Updated: Apr 7
Chuy is a 28-yr old free-lancer looking to lose weight. He has made a lot of progress with nutrition, but when work and life get busy it’s easy for him to fall into old, convenient habits, including lots of seamless and quick foods like sandwiches. What’s more, as hanging out with friends becomes a welcome contrast to work, it’s easy to get carried away with alcohol. First we'll have a look at his 5-day food log. Then I'll show you how I help Chuy begin making sustainable nutrition changes.
Thursday - Dec 27
PB&J on whole wheat bread
Bowl of homemade Japanese rice with egg, mixed vegetables, chicken breast, and soy sauce.
Ham, mayo and cheese on wheat bread
Friday - Dec 28
Ham and 2 eggs
Guacamole and chips
Chicken enchiladas with rice and beans
Fried chicken with fries and cup of soup
2 fried chicken sliders, half a slice of red velvet waffle, 1 chicken strip
2 margaritas, 3 shots tequila, vodka pineapple, tequila pineapple, tequila soda, random spicy tequila cocktail, stella
Sat - Dec 29th
1 slice of whole wheat with PB
6 servings of popcorn with light butter
3 chicken strips with BBQ sauce, some white rice with red beans
Sun - Dec 30th
Banana, strawberry & PB smoothie (2% milk)
Chicken caesar wrap
Mon - Dec 31st
Eggs with sausage, left-over Japanese rice
Hamburger, fries, & soda
3 slices of pizza
6 shots tequila, 1 shot vodka, 4 beers
Chuy does a good job of including protein in his diet, and in a few meals we see fruits and whole grains or legumes. By and large, though, most of his diet is made up of processed, refined-flour based carbohydrates like bread, wraps, and chips. And we also see a lot of fried foods. We don’t see a lot of vegetables or healthy fats, both of which are essential for ensuring all cells in our body function optimally.
Opportunities for Change
Chuy already had some ideas of what he was interested in changing when he gave me his log. He, too, noticed how much bread is in his diet, and immediately decided he could cut back. Remember one of my key principles: focus on the positive. So instead of simply, “Eat less bread,” a strong habit will focus on what he is choosing to do instead of what not to do. Chuy had switched to sprouted grain bread in the past and remembered not only that he liked it, but that he automatically used less of it. Often he would have an open-faced sandwich instead of a regular one. Sprouted grain bread has more protein and fiber, and is processed by our bodies more like a whole food as compared to bread made with flour (even whole wheat flour). Would I like to see him eventually cut down on all bread? Yes, but going back to our principles we remember: no step is too small. This step allows him to make space in his diet for healthier foods without feeling like he’s taking on more than he has the time, energy, and palate for. We set a plan right then for when Chuy would have time to go get a loaf, including a back-up plan if the store was out.
Another thing Chuy noticed was how good he felt when making his own smoothies. Peanut butter, banana, and strawberry tasted delicious, was easy to make, and kept him full throughout the morning. Sometimes he doesn’t even finish his smoothie in one sitting. Here’s a really easy opportunity to make something good even better. By throwing in a handful of vegetables like spinach, kale, or sprouts- or even a high-quality vegetable powder- Chuy can get in some much-needed vegetables (and not even taste them!). In addition, by making sure he uses a peanut butter that includes ONLY peanuts (no sugars, syrups, or oils), he can cut down on sugar.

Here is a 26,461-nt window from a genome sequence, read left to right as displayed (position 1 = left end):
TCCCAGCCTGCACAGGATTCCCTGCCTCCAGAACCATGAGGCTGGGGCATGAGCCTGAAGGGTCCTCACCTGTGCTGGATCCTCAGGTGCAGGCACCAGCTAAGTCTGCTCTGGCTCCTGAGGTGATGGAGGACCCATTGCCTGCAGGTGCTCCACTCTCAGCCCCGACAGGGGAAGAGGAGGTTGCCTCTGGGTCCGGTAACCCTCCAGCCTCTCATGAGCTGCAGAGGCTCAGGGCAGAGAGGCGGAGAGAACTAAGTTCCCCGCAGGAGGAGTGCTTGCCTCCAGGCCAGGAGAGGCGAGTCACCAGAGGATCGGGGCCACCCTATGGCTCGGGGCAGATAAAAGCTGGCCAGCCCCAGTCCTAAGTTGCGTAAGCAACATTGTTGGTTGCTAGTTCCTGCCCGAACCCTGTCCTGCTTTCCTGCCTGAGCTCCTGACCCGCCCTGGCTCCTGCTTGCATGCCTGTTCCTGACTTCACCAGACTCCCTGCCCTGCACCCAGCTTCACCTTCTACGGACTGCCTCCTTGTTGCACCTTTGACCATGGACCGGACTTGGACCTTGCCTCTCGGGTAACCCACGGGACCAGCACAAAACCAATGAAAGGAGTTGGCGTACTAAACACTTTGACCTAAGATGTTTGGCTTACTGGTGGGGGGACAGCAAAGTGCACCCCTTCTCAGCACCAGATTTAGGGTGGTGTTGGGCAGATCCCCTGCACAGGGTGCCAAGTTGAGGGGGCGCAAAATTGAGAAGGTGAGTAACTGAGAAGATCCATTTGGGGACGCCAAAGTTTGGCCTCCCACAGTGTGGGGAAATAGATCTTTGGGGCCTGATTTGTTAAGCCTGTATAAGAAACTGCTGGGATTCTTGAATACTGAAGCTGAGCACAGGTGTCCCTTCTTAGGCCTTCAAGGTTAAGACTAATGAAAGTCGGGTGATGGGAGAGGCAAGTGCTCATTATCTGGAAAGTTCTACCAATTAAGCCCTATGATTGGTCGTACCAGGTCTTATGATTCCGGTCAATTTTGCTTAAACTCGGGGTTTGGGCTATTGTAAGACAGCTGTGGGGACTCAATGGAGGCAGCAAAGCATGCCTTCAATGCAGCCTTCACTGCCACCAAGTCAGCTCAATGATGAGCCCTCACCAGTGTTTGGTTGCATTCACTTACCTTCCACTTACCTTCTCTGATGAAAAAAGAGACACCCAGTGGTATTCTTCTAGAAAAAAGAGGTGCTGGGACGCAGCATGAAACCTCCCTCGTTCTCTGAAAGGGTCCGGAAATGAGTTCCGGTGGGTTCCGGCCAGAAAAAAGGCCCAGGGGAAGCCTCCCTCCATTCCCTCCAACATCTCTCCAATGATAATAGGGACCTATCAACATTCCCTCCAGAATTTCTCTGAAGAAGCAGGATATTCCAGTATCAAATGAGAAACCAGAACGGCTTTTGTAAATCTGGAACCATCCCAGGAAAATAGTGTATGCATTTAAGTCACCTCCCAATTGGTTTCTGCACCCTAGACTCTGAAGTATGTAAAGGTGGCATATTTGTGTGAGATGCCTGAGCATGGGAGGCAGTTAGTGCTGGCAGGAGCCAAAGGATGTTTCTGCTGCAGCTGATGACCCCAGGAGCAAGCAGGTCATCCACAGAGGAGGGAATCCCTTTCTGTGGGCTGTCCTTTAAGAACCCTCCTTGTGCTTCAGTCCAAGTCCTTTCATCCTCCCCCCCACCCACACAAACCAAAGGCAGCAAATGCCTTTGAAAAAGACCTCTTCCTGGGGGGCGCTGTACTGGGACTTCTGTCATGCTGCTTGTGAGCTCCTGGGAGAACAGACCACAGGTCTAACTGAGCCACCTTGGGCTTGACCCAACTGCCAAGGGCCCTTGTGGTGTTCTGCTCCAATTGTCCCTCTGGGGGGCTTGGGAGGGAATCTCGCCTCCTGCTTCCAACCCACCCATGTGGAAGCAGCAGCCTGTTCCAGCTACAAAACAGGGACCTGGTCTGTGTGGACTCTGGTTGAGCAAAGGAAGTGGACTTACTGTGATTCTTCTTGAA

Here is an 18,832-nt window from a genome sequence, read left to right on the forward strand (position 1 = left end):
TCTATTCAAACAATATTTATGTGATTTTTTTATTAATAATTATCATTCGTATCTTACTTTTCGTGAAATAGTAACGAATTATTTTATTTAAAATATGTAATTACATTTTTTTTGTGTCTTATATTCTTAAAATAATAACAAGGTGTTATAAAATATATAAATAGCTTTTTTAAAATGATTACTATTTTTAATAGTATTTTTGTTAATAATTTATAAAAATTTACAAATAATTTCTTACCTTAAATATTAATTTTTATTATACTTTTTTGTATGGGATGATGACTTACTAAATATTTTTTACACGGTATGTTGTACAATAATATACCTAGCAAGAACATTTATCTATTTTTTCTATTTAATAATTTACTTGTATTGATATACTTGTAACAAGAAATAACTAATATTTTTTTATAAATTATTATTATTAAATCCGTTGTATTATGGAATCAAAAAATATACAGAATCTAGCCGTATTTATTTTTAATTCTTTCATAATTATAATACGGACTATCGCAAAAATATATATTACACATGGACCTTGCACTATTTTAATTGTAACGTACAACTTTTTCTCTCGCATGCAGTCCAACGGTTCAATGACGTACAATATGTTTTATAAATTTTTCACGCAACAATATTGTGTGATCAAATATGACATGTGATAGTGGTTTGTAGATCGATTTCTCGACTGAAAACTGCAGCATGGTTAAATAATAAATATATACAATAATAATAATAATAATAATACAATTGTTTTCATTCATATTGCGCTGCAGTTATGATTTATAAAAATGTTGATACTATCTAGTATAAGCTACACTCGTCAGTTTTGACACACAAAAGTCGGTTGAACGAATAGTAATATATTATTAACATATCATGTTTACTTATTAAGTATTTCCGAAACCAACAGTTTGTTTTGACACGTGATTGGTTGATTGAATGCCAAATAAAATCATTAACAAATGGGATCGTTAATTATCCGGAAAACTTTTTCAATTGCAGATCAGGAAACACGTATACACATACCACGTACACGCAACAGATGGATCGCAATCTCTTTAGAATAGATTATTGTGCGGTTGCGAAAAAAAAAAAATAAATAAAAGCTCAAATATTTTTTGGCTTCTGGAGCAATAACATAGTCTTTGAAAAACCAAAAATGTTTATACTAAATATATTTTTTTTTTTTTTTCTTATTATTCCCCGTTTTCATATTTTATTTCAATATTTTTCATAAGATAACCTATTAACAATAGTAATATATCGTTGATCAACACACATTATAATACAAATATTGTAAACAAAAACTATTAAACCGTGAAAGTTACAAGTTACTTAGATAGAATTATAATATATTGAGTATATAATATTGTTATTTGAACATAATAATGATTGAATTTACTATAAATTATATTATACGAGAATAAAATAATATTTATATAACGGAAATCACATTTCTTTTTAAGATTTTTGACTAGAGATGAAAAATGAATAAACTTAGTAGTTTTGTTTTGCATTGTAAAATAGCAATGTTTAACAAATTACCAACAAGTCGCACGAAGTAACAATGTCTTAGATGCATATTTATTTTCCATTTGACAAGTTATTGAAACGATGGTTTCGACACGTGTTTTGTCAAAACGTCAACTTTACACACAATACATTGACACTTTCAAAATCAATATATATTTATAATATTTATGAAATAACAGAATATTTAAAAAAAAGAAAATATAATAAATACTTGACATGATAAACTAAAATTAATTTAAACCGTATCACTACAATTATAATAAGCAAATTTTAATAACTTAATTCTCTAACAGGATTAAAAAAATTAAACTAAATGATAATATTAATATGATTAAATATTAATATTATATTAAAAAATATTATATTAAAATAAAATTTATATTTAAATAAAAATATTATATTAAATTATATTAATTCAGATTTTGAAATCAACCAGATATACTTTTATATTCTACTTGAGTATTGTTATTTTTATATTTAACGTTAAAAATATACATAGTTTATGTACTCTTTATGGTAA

For most people I would advise simply working on these habits, or even one of them, at first. However, Chuy had some other ideas of what he could improve, so we talked through how that would look.
Chuy goes out to eat a lot, especially with friends. This social time is valuable to him, and he doesn’t want to have to say no to going out or worry about finding healthier restaurants. We talked through healthier choices he could make just about anywhere. Most restaurants have the option of substituting fries for a side salad or vegetables. Chuy felt confident that he could do this least some of the time, and committed to 2x/ week to start.
Finally, Chuy wanted to cut back on alcohol. This is a really smart choice, both for overall health and for weight loss. Alcohol is essentially liquid sugar, and excessive amounts are damaging to your immune system and vital organs, in addition to being highly caloric and leading to higher amounts of visceral fat (the fat surrounding your internal organs and showing in your midsection). The easiest step to take initially: only drinking when out with friends. For Chuy this means only drinking 2 nights per week most weeks. At some point in time, Chuy may feel ready to work on the amount he drinks and the type of drinks. Moving forward I would like to see him drink 1 glass of water for every alcoholic drink, and choose spirits plain or with soda instead of sugary cocktails and beer.
Putting it Into Practice
Adopting new habits is challenging, especially at first. It's important to be gentle and patient with yourself. I encourage clients to approach nutrition work as scientists. Gather data, observe without judgment and then make adjustments based on what you learn. Put another way, think of the first week as the first week of rehearsals. It's going to be rough. The second week will be better, but it's normal to take some time to rewire your brain. Chuy and I will check-in after two weeks to see what's working and what's challenging. From there we can troubleshoot and/or decide on the next baby steps forward.
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